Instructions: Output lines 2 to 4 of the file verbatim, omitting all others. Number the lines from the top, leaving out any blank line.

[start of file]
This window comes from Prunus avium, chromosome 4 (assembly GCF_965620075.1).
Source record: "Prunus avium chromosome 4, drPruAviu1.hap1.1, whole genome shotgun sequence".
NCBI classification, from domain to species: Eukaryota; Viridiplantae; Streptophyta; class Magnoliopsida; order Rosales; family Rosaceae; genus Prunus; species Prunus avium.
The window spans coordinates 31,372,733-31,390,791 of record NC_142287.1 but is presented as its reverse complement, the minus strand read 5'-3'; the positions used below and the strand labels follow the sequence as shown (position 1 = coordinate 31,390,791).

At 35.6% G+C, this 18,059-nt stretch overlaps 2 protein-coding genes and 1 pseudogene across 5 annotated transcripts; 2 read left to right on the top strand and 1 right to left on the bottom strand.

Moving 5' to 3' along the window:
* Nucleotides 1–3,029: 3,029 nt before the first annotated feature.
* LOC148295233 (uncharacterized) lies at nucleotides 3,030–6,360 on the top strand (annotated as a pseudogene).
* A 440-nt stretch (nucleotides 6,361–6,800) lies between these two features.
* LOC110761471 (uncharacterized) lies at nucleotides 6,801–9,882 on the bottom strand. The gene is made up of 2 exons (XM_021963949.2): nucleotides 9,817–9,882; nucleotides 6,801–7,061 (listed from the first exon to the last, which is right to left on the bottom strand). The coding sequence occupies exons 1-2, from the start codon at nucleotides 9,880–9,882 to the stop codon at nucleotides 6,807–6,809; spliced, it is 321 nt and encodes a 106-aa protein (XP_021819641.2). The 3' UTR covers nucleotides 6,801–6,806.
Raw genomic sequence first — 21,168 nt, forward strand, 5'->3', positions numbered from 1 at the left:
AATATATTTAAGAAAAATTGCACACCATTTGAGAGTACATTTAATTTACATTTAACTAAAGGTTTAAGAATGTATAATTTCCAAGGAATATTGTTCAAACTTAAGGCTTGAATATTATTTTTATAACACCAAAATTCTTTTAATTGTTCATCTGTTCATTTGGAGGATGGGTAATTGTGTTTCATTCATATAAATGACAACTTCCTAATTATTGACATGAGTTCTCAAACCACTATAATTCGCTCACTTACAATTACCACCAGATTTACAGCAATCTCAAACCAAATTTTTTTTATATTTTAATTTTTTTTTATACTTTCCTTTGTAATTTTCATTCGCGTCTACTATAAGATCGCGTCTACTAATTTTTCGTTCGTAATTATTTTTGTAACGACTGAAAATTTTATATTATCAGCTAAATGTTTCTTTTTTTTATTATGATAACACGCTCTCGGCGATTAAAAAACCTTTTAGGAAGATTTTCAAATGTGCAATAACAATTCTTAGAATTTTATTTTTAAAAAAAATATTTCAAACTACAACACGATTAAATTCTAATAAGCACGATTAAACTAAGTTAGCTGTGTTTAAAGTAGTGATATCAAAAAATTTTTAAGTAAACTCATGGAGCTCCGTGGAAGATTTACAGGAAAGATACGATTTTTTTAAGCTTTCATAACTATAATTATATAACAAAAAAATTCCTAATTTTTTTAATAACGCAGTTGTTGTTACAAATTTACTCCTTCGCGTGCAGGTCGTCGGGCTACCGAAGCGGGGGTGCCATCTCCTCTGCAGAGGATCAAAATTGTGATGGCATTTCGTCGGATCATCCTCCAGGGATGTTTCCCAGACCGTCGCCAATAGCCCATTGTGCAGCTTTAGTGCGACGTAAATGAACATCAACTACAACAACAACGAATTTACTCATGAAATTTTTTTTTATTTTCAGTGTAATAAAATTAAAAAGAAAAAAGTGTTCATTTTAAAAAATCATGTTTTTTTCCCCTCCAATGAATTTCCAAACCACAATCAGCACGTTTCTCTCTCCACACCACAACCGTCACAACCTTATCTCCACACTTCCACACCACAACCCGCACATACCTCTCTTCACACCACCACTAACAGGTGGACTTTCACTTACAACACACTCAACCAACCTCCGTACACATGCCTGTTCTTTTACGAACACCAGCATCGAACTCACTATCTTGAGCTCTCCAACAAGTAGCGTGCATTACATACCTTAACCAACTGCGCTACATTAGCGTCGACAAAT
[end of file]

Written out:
Source record: "Prunus avium chromosome 4, drPruAviu1.hap1.1, whole genome shotgun sequence".
NCBI classification, from domain to species: Eukaryota; Viridiplantae; Streptophyta; class Magnoliopsida; order Rosales; family Rosaceae; genus Prunus; species Prunus avium.
The window spans coordinates 31,372,733-31,390,791 of record NC_142287.1 but is presented as its reverse complement, the minus strand read 5'-3'; the positions used below and the strand labels follow the sequence as shown (position 1 = coordinate 31,390,791).